We have to re-examine this issue because we need to ensure such children are in the system. We know early identification of special needs issues can often equip children to develop their full potential and be much more able to deal with and be part of life. We need to determine how to provide a facility whereby children with special needs and parents can feel they do not have to say they are fully in or out of the special needs early education system.

There is an issue in that the State is engaged in providing the free preschool year. I have had major debates on the issue of rates in this House, which the State sets in every county. I acknowledge that this does not come within the scope of the Minister’s Department, but it is a cost for child care facilities. In different services in different areas of the country, charges, be they rates, water charges or other charges, differ by area, yet the State decides how much a child care facility gets paid per child, the space required per child and the number of early years educators per child. It sets all these parameters and specifies that child care facilities cannot charge parents anything extra, which I support and with which I am in agreement. Different child care facilities, depending on where they are based in the country, are viable or not viable because of external costs such as rates or other charges related to the premises. This is an issue in that the State cannot say it is responsible for all these pieces, but it is responsible for the setting of rates. It is an area we need we need to revisit and in respect of which we need to look forward.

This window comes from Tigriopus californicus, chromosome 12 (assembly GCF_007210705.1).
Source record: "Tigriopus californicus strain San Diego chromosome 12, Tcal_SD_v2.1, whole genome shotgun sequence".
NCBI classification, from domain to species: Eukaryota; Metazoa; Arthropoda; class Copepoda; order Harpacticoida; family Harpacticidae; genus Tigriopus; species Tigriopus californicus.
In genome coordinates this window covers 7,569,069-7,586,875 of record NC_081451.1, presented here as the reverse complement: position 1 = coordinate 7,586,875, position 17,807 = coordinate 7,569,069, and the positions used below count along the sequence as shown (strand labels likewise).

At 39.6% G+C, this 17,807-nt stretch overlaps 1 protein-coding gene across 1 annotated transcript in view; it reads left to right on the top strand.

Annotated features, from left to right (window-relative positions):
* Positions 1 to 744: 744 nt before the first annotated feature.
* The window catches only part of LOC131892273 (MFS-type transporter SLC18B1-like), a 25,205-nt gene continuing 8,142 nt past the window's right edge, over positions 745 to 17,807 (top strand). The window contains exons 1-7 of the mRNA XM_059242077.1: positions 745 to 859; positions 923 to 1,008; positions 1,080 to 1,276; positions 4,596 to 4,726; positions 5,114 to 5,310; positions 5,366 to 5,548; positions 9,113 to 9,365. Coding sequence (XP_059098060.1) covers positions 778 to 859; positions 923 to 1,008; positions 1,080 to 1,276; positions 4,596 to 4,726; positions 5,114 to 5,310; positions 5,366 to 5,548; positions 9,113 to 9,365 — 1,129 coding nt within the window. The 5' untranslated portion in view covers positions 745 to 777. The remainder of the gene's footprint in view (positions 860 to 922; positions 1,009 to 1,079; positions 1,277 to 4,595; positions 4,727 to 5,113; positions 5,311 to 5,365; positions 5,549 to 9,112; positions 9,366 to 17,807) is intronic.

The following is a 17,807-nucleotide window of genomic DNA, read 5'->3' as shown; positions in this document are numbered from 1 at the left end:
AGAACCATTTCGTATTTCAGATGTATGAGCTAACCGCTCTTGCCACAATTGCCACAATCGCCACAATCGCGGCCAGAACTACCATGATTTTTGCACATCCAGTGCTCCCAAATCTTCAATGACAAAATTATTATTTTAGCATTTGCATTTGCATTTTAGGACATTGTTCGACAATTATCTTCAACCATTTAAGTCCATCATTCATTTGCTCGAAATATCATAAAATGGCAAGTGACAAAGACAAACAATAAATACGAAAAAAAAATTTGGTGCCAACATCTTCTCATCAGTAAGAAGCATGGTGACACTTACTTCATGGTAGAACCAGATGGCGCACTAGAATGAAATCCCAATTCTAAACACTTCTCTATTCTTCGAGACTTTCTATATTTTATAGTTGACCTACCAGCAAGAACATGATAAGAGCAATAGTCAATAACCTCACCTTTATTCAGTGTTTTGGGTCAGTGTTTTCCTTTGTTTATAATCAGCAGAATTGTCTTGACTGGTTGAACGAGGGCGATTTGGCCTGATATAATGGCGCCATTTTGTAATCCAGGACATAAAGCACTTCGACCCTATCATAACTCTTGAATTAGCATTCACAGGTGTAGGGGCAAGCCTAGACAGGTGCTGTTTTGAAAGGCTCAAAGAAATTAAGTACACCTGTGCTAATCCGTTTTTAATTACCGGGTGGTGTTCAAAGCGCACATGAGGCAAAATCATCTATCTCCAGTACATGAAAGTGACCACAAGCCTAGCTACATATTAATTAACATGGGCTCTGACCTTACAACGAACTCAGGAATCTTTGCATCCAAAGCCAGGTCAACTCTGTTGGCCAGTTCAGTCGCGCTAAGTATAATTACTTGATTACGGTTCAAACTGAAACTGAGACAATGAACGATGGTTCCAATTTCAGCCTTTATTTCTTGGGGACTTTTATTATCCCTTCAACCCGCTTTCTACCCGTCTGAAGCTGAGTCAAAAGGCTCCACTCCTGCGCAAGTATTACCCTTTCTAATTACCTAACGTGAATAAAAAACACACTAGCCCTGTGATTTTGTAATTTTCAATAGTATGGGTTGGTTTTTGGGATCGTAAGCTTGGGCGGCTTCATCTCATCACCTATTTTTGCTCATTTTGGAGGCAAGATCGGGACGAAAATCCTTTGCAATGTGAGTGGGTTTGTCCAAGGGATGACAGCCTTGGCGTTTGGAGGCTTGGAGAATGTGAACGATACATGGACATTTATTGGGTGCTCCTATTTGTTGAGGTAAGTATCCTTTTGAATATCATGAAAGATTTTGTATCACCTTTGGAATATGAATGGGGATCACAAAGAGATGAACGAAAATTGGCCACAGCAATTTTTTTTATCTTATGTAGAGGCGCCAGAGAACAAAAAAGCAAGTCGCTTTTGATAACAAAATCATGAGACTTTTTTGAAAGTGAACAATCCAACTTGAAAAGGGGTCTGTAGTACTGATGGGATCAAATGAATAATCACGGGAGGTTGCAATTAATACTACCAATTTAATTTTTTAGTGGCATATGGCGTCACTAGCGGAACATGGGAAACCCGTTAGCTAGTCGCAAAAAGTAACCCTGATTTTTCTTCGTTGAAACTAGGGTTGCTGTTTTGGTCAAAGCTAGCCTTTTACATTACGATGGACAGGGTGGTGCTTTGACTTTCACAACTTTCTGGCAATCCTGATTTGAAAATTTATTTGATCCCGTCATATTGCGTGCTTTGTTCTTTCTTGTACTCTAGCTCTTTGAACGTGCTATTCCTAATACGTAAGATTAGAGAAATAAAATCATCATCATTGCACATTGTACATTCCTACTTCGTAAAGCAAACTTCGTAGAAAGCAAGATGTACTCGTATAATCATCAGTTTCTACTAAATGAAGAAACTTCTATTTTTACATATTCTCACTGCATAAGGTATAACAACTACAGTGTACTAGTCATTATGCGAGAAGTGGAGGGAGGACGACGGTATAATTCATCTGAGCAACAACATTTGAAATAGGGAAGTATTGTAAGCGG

We need to ensure that we treat all children equally, and that is why I am a big supporter of the free preschool year. I would like it extended and for the State to invest more in services. As I said when we debated the Social Welfare and Pensions (No. 2) Bill, at the start of the recession we were lectured, and I use that word wisely, to the effect that it was not about cash transfers and that the way we could improve outcomes for children was by investing directly in the services and in the infrastructure to support such better outcomes. I hope, as we see an upturn in the economy, that those words will be acted on and that we will start investing in children’s health care and education and not go back to a system of cash transfers, which we know do not necessarily deliver better outcomes for children. I would encourage the Minister to say that we need a co-ordinated approach and a single system of inspection in order that it is clear both to parents and to those running child care facilities that our intention is to improve outcomes for children. I encourage the Minister in what she is trying to do and I welcome this debate.